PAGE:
III. LIMITATION OF LIABILITY ACT
The Act cabins the liability of a shipowner for the negligence or unseaworthiness of a vessel that causes injury. The Act provides that "the liability of the owner of a vessel for any claim, debt, or liability . . . shall not exceed the value of the vessel and pending freight" provided that the "act, matter, or thing, loss, damage, or forfeiture, done, occasioned, or incurred, [was] without the privity or knowledge of the owner." 46 U.S.C. § 30505.
Motions to limit liability under the Act lend themselves to a bifurcated analysis. See Carr v. PMS Fishing Corp., 191 F.3d 1, 4 (1st Cir. 1999); Joia v. Jo-Ja Service Corp., 817 F.2d 908, 912 (1st Cir. 1987). "First, the court must determine whether negligence or unseaworthiness caused the accident." Carr, 191 F.3d at 4. In this first stage, the claimant bears the burden of establishing negligence or unseaworthiness by a preponderance of the evidence. Id.
Once negligence or unseaworthiness has been established, the court must determine whether the shipowner maintained privity or had knowledge of the causative agent.1 See id. Where a corporation owns the vessel, "the test is whether culpable participation or neglect of duty can be attributed to an officer, managing agent, supervisor, or other high-level employee of the corporation." Id.; see also Joia, 817 F.2d at 912-13 ("In the context of the corporate shipowner . . . the privity and knowledge scrutiny focuses not only on what the corporate owner knows, but also on what the corporate owner should have known."). In this second stage, the shipowner maintains the burden of establishing lack of privity or knowledge by a preponderance of the evidence. Carr, 191 F.3d at 4 ("If the claimant succeeds in that first-stage endeavor, the burden then shifts to the shipowner to establish its lack of privity and knowledge."). The shipowner must "undertake to prove that, whatever the cause of the loss, he was ignorant of it; that burden he undertakes, with all the possibilities which it may involve." Id. (quoting The S.S. Hewitt, 284 F. 911, 912 (S.D.N.Y. 1922)). The shipowner, however, "need not go over the possibilities, item by item." Id. (internal quotations removed).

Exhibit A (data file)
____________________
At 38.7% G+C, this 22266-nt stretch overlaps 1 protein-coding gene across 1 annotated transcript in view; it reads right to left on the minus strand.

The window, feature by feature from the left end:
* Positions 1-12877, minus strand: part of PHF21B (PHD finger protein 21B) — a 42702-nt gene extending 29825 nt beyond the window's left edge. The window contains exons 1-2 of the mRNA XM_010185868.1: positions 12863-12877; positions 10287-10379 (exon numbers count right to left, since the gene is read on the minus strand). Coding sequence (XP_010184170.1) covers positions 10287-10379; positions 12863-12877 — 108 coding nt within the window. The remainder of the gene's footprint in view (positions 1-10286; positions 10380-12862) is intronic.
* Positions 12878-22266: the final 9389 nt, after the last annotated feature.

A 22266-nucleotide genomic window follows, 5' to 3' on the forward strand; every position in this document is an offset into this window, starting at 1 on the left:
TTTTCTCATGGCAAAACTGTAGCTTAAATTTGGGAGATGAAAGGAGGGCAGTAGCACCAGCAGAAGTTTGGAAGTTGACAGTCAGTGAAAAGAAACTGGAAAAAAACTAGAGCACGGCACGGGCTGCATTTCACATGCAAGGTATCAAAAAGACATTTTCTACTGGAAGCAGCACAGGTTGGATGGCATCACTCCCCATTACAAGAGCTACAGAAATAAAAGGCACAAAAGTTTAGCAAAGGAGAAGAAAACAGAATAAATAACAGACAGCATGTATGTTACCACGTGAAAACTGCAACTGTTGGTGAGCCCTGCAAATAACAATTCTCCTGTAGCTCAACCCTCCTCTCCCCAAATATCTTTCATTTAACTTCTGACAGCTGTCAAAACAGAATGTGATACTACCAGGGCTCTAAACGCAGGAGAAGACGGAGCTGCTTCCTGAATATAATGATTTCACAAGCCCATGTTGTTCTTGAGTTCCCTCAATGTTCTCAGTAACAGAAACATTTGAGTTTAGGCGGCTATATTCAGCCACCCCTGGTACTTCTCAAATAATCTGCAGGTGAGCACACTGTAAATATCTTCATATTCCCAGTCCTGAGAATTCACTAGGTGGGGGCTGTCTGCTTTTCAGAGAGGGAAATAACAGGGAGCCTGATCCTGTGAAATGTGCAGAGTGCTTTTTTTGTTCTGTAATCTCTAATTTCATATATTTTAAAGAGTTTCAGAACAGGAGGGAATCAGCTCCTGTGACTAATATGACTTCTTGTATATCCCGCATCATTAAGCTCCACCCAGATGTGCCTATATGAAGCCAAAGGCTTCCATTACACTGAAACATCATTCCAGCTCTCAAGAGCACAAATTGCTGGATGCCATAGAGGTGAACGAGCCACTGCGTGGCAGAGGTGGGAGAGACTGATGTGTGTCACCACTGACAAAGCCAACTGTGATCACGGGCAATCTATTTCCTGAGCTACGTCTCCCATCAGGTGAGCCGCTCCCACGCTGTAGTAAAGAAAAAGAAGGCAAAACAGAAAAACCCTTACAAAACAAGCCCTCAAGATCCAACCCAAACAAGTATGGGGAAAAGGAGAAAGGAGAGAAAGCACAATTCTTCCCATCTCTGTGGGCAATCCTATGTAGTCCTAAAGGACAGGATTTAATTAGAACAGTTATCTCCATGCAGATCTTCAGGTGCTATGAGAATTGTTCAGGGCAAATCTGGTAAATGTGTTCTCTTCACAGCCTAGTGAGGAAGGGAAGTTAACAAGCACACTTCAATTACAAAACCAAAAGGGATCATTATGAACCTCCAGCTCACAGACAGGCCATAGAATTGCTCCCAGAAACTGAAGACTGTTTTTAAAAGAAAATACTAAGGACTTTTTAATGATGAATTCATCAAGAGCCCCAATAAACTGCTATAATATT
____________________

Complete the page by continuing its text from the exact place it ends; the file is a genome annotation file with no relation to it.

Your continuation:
Where the first stage has established a specific showing of negligence or unseaworthiness, the shipowner must establish that he or she was without knowledge or privity as to the specific cause of the injury. See id. at 5-6; Joia, 817 F.2d at 912. Where, however, there is a general showing of unseaworthiness "the shipowner's proof concerning privity and knowledge suffices as long as the shipowner shows by a fair preponderance of the evidence that it took appropriate steps to ensure, and reasonably believed, that 'the ship was well found, properly manned, and staunch, tight, and adequately equipped.'" Carr, 191 F.3d at 6 (quoting The S.S. Hewitt, 284 F. at 912.). Thus, "the specificity of the claimant's proof in the first stage of the [Limitation of Liability] proceeding determines the level of specificity at which the defendant's second- stage proof must operate." Id. With this general background, the Court considers whether any genuine issue of material fact exists to prevent summary judgment.
Defendants, Teresa Marie IV, Inc. and Atlantic Trawlers Fishing, Inc., both assert that they are entitled to the protections of the Act on summary judgment and seek to limit their liability to the value of the F/V Teresa Marie IV at the end of the voyage on October 10, 2002. First, the Court notes that by the very terms of the statute, the Act applies only to the owner of a vessel. See 46 U.S.C. § 30505 ("the liability of the owner of a vessel for any claim"); see also Joia, 817 F.2d at 912 ("the liability of the owner shall not exceed the value of the vessel"). Defendant Atlantic Trawlers Fishing, Inc. provided maintenance and management services for the F/V Teresa Marie IV; it did not own or operate the vessel. Therefore, Atlantic Trawlers Fishing, Inc. is not entitled to a limitation of liability under 46 U.S.C. § 30505 as a matter of law. On this basis, the Court denies Atlantic Trawlers Fishing, Inc.'s claim for summary judgment.
Second, the Court notes that claims for maintenance and cure are exempt from limitations on liability. In re RJF Int'l Corp., 354 F.3d 104, 107 (1st Cir. 2004) ("maintenance and cure is exempt from the limitation of liability rules in admiralty"). Thus, even Teresa Marie IV, Inc. is not entitled to limit liability on the claim for maintenance and cure. This leaves only the claims for Jones Act negligence and unseaworthiness before the Court for a possible limitation of liability.